NASA’s Latest Ocean Monitoring Satellite Arrives at California Launch Site for Nov. 10 Launch

By  //  September 28, 2020

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spacecraft's twin, Sentinel-6B, will launch in 2025

The world’s latest ocean-monitoring satellite has arrived at Vandenberg Air Force Base in Central California to be prepared for its Nov. 10 launch. (NASA image)

(NASA) – The world’s latest ocean-monitoring satellite has arrived at Vandenberg Air Force Base in Central California to be prepared for its Nov. 10 launch.

The product of a historic U.S.-European partnership, the Sentinel-6 Michael Freilich spacecraft touched down at Vandenberg in an Antonov 124 aircraft at around 10:40 a.m. PDT (1:40 p.m. EDT) on Sept. 24 after a two-day journey from an IABG engineering facility near Munich, Germany.

“The spacecraft had a smooth trip from Europe and is in good shape,” said Parag Vaze, the mission’s project manager at NASA’s Jet Propulsion Laboratory in Southern California.

“Final preparations are underway to see the satellite safely into Earth orbit in a little under seven weeks.”

The satellite is named after Dr. Michael Freilich, the former director of NASA’s Earth Science Division and an instrumental figure in advancing ocean observations from space.

Sentinel-6 Michael Freilich is one of two identical spacecraft that compose the Sentinel-6/Jason-CS (Continuity of Service) mission developed in partnership with ESA (the European Space Agency).

ESA is developing the new Sentinel family of missions to support the operational needs of the European Union’s Copernicus program, the EU’s Earth observation program managed by the European Commission.

The spacecraft’s twin, Sentinel-6B, will launch in 2025.

“It has been a long journey of planning, development, and testing for the mission team,” said Pierrik Vuilleumier, the mission’s project manager at ESA.

“We are proud to work with our international partners on such a critical mission for sea-level studies and are looking forward to many years of Sentinel-6 Michael Freilich taking critical sea level and atmospheric data from orbit.”

Once in orbit, each satellite will collect sea surface height measurements down to the centimeter for more than 90% of the world’s oceans. (NASA image)

Once in orbit, each satellite will collect sea surface height measurements down to the centimeter for more than 90% of the world’s oceans.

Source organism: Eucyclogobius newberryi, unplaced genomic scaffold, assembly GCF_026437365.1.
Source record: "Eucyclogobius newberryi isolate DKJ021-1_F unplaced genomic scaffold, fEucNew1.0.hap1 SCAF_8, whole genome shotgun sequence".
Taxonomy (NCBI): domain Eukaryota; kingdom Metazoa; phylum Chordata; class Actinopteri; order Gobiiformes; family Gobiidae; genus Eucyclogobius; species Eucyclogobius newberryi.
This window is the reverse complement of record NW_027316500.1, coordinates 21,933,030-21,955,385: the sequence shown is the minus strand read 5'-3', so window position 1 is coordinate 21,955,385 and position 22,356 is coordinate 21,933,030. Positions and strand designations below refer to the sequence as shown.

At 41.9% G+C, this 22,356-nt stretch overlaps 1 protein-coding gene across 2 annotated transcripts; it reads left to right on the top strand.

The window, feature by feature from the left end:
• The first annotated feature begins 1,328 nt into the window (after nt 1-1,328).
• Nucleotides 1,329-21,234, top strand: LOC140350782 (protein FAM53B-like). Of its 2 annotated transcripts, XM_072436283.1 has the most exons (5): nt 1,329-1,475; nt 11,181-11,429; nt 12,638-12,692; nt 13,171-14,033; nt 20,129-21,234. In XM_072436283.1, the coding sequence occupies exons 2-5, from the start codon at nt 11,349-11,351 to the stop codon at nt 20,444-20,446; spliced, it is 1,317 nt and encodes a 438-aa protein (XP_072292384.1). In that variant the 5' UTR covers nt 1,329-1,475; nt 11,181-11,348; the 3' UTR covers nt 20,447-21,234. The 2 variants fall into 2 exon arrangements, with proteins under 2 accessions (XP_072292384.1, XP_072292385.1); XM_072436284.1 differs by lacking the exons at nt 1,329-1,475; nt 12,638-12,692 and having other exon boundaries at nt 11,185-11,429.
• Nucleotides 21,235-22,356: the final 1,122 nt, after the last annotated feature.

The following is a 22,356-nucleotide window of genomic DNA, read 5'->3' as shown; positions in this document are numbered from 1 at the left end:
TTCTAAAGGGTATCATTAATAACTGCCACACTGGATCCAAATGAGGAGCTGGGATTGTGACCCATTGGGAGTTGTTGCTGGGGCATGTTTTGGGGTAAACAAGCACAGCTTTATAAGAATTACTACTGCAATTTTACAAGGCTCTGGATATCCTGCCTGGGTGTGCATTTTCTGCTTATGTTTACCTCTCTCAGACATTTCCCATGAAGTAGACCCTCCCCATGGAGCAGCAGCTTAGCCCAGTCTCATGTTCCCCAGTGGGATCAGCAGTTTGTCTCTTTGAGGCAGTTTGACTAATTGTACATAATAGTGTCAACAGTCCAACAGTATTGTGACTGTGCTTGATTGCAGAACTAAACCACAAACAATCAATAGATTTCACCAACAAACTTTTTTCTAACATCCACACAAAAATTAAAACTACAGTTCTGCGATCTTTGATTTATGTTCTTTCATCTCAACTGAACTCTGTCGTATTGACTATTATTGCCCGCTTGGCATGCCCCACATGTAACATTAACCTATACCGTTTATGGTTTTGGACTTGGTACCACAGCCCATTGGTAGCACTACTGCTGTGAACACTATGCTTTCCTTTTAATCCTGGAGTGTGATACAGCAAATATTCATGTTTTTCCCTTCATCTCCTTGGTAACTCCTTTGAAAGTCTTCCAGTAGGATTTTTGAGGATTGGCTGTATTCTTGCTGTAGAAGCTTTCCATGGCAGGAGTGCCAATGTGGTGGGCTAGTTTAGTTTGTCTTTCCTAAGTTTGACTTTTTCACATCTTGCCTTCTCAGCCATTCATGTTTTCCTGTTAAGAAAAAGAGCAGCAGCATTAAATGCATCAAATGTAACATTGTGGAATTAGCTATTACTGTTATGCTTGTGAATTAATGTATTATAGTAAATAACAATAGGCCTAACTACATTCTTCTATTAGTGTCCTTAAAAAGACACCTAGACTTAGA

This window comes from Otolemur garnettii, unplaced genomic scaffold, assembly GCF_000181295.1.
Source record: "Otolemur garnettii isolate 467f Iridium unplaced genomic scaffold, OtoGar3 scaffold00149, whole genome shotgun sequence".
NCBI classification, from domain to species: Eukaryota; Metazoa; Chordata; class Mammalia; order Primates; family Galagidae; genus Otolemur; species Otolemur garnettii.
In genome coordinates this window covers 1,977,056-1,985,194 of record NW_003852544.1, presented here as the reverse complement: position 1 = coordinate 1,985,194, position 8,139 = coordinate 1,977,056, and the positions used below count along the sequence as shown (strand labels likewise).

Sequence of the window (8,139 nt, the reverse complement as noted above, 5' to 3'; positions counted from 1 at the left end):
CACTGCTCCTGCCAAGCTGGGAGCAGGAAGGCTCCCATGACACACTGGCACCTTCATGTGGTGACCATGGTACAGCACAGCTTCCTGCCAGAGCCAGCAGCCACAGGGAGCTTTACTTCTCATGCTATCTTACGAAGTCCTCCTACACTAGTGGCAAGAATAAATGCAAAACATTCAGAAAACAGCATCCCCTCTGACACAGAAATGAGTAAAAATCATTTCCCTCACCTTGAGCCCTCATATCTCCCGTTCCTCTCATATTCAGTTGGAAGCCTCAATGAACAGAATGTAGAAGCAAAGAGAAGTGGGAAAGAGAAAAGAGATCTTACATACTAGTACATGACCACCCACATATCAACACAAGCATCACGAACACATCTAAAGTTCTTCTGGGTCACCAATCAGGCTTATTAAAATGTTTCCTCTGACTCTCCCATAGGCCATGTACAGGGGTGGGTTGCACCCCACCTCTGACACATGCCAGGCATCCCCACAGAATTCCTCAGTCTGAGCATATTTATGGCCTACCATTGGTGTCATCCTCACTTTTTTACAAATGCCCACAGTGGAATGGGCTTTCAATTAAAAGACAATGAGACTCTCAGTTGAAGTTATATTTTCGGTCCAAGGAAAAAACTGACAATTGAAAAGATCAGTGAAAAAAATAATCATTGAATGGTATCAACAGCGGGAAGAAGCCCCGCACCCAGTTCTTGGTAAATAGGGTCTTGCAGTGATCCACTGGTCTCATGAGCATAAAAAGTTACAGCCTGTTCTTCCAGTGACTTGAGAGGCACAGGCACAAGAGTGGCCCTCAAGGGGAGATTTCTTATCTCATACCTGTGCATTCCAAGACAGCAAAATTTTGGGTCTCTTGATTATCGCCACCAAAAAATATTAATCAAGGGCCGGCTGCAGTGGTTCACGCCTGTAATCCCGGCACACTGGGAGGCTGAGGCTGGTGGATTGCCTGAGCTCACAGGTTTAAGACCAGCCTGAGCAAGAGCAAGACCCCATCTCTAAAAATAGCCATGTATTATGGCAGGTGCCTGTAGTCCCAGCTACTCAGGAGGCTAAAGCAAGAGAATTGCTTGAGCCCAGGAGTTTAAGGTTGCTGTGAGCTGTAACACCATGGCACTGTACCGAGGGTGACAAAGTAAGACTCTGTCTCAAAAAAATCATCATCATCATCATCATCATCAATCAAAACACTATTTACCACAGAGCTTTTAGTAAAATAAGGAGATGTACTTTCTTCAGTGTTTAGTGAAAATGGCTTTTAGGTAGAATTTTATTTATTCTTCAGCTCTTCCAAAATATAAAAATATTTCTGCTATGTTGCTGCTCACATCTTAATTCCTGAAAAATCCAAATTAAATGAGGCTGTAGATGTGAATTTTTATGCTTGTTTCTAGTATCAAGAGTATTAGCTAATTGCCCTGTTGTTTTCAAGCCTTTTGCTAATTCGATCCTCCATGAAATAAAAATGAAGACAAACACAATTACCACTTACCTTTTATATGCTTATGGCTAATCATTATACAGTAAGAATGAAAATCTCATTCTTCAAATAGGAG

They’ll be contributing to a nearly 30-year-long dataset built by an uninterrupted series of spacecraft that started with the TOPEX/Poseidon mission in the early 1990s and that continues today with Jason-3.

Instruments aboard the spacecraft will also provide atmospheric data that will improve weather forecasts, help to track hurricanes and bolster climate models.

Although Sentinel-6 Michael Freilich has already undergone rigorous testing, it will go through a final checkout at the SpaceX payload processing facility at Vandenberg to verify that the satellite is healthy and ready for launch.

Once tests are complete, Sentinel-6 Michael Freilich will be mounted atop a SpaceX Falcon 9 rocket at Vandenberg Air Force Base’s Space Launch Complex 4E. The launch is scheduled for 11:31 a.m. PST (2:31 p.m. EST) on Nov. 10.

“The Sentinel-6 Michael Freilich satellite will extend our observation record of global sea level, advance our understanding of the Earth as a system, and inform decision-makers, from federal to local levels, who must manage the risks associated with rising sea level,” said Karen St. Germain, director of NASA’s Earth Science Division in Washington.

Sentinel-6/Jason-CS is being jointly developed by ESA, the European Organisation for the Exploitation of Meteorological Satellites (EUMETSAT), NASA, and the National Oceanic and Atmospheric Administration, with funding support from the European Commission and technical support from France’s National Centre for Space Studies (CNES).

JPL, a division of Caltech in Pasadena, is contributing three science instruments for each Sentinel-6 satellite: the Advanced Microwave Radiometer, the Global Navigation Satellite System – Radio Occultation, and the Laser Retroreflector Array.

NASA is also contributing launch services, ground systems supporting the operation of the NASA science instruments, the science data processors for two of these instruments, and support for the international Ocean Surface Topography Science Team.

To learn more about NASA’s study of sea-level science, visit: https://sealevel.nasa.gov

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